The Cash Management Directorate of the Controller Accountant General’s Department has identified over 12,000 bank accounts belonging to the Ministries, Departments, Agencies (MDAs) and the Metropolitan, Municipal and District Assemblies (MMDAs).
Out of the figure, 6,000 of these accounts had been closed while the department is taking steps to reduce the numbers to an acceptable level.
Mr. Siraj Tanko, Chief Accountant at the Ministry of Environment, Science, Technology, and Innovation (MESTI), said this on Monday at a hands-on refresher training for officers involved in a financial transaction under that Ministry and its agencies.
Over the next three days, the participants, including budget officers, stores, accountants, internal auditors, procurement officers, and the Chief Director, would be schooled on the Ghana Integrated Financial Management Information System (GIFMIS) and Public Financial Management (PMF) regulations.
They would also be updated on the roles and responsibilities of each person on the value chains to avoid other officers transgressing into another’s responsibility.
Using one case during the Public Accounts Committee as an instance, Alhaji Tanko said an agency had over one hundred different accounts.
“What happened is that the agency was dealing with many donors who requested it to open separate accounts. At the end of the day, that agency has money spread across. This is not right under the Treasury Single Account,” he explained.
He acknowledged that the move by the government to limit agencies to four accounts was the best tool to ensure effective cash management and also ensure that their accounts were also moved to the Bank of Ghana.
Per the new directive, Mr. Tanko said MMDAs could only have bank accounts for operations, consolidation, donor and internally generated funds, adding that, it was in the best interest of the state.
On some of the new regulations on the PFM that came into force in May, he explained that, in an event of asset disposal of MMDAs, the mandated rest on the Chief Director but not the political head.
Mr. Tanko stated that the Chief Director was responsible for all approvals and clarified that the system gave them the opportunity to query transactions.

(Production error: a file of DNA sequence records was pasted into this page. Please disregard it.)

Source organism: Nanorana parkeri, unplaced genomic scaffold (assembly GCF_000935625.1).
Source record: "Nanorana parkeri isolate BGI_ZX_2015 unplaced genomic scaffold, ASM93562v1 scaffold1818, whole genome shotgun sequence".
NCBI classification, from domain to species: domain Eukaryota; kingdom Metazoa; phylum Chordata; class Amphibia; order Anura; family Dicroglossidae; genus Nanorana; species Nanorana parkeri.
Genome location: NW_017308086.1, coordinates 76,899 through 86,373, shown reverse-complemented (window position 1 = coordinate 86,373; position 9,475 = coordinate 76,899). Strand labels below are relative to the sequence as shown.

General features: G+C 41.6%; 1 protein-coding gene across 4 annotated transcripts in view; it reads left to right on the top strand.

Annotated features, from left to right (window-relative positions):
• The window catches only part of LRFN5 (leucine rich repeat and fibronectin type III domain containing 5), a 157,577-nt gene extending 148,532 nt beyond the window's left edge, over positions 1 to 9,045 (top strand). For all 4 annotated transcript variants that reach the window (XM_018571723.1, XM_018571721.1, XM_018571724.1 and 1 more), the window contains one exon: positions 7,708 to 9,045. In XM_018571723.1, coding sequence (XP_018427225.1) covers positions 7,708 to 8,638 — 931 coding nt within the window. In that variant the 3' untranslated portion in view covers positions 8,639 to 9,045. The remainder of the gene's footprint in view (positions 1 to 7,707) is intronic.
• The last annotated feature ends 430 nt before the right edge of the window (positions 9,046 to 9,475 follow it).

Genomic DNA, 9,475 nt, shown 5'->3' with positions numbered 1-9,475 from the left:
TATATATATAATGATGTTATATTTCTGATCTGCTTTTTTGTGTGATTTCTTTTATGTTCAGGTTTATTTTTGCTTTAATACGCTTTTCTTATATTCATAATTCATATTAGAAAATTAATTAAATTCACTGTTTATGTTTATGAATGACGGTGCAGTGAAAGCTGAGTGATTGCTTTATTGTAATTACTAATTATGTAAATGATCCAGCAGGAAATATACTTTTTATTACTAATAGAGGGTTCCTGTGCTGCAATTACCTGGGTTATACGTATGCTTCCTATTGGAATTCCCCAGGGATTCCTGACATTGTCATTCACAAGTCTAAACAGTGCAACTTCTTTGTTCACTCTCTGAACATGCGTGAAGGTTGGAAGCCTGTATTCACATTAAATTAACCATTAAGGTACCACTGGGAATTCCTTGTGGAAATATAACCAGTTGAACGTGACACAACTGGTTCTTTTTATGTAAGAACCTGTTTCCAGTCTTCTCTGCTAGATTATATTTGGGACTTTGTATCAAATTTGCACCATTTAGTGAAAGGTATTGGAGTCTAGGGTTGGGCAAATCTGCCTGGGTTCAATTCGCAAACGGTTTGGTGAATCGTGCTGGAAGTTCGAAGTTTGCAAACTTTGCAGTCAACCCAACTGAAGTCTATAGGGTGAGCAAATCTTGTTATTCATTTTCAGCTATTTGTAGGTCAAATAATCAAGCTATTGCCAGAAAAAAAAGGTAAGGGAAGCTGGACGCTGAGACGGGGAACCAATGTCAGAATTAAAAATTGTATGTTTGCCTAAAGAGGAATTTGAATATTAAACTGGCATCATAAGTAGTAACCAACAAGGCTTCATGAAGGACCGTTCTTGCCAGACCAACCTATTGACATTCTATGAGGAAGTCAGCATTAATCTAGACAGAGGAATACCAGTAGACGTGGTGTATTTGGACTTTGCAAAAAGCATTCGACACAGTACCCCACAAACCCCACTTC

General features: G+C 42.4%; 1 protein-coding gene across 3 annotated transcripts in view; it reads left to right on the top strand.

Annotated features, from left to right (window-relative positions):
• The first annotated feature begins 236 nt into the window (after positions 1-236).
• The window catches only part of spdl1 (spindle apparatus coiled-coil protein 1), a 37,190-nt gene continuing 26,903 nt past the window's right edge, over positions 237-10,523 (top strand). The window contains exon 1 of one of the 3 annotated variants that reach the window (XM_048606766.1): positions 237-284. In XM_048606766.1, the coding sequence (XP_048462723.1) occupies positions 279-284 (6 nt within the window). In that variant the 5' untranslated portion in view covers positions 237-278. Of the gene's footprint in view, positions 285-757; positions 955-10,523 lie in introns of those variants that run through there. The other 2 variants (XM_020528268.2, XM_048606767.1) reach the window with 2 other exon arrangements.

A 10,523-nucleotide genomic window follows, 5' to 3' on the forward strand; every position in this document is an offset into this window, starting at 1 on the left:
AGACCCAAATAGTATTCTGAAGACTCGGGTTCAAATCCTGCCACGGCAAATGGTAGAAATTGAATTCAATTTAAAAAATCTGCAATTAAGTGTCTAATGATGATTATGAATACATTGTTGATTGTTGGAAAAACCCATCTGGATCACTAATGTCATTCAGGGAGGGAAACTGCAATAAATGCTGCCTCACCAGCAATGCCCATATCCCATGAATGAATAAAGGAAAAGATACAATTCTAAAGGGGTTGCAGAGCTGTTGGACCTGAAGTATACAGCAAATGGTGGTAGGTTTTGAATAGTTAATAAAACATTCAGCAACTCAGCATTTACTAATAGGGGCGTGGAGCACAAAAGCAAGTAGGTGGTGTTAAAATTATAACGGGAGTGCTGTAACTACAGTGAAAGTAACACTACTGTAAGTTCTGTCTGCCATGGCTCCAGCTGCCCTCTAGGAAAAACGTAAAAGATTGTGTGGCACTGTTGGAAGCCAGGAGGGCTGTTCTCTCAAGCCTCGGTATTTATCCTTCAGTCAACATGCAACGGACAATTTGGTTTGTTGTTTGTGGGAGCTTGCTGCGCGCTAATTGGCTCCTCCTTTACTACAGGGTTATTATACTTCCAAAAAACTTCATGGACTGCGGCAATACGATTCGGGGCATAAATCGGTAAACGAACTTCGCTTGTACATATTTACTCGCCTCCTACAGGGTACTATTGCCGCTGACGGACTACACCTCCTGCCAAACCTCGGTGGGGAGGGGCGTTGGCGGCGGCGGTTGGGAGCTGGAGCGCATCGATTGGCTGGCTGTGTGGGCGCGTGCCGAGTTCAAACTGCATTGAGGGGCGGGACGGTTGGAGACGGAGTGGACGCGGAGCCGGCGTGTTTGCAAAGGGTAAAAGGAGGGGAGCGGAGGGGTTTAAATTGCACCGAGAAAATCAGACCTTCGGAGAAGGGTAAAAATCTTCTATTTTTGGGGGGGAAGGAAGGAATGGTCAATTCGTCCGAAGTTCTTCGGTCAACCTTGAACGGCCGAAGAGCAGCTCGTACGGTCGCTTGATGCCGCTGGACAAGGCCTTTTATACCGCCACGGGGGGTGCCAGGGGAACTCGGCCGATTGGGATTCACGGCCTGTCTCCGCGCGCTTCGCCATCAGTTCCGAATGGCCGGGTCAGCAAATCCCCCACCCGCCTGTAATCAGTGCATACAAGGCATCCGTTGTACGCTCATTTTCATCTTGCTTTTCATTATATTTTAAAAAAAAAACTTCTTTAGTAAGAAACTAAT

He cautioned that the regulations required that all financial transactions needed to go through the GIFMIS and that the law would deal ruthlessly with any officer who failed to comply.
Mr. Daniel Sahnoon, Functional Lead at GIFMIS Secretariat, reiterated that the GIFMIS was meant to replace all stand-alone legacy Financial Management Systems at the government agencies.
He said GIFMIS also had the possibility of interfacing other systems that need to be maintained; adding that, this was to assist in achieving improved comprehensiveness, transparency and effective management of public financial resources.
The GIFMIS is an integrated computerized Financial Management System that facilitates budget preparation and execution, accounting and financial reporting, cash management, assets management, human resource, and payroll management.
Mr. Sahnoon said, “The implementation of GIFMIS is in line with government’s efforts aimed at creating a more business-friendly environment and invariably harness opportunities for the people of Ghana through improved fiscal discipline, containing the deficit, and eliminating corruption, as part of concerted efforts to ensuring good governance.”
He said the government was committed to cracking down on financial malpractices and wasteful public spending.
Mr. Sahnoon noted that the priority on achieving the targets set out in PFM strategy recognized that, achieving overall PFM improvements required a combination of right policy changes, political commitment to reforms and the design and implementation of appropriate systems and tools to enable better outcomes from the new policy orientations of government.
By: Jennifer Osei/Ghana/internewsnetwork.com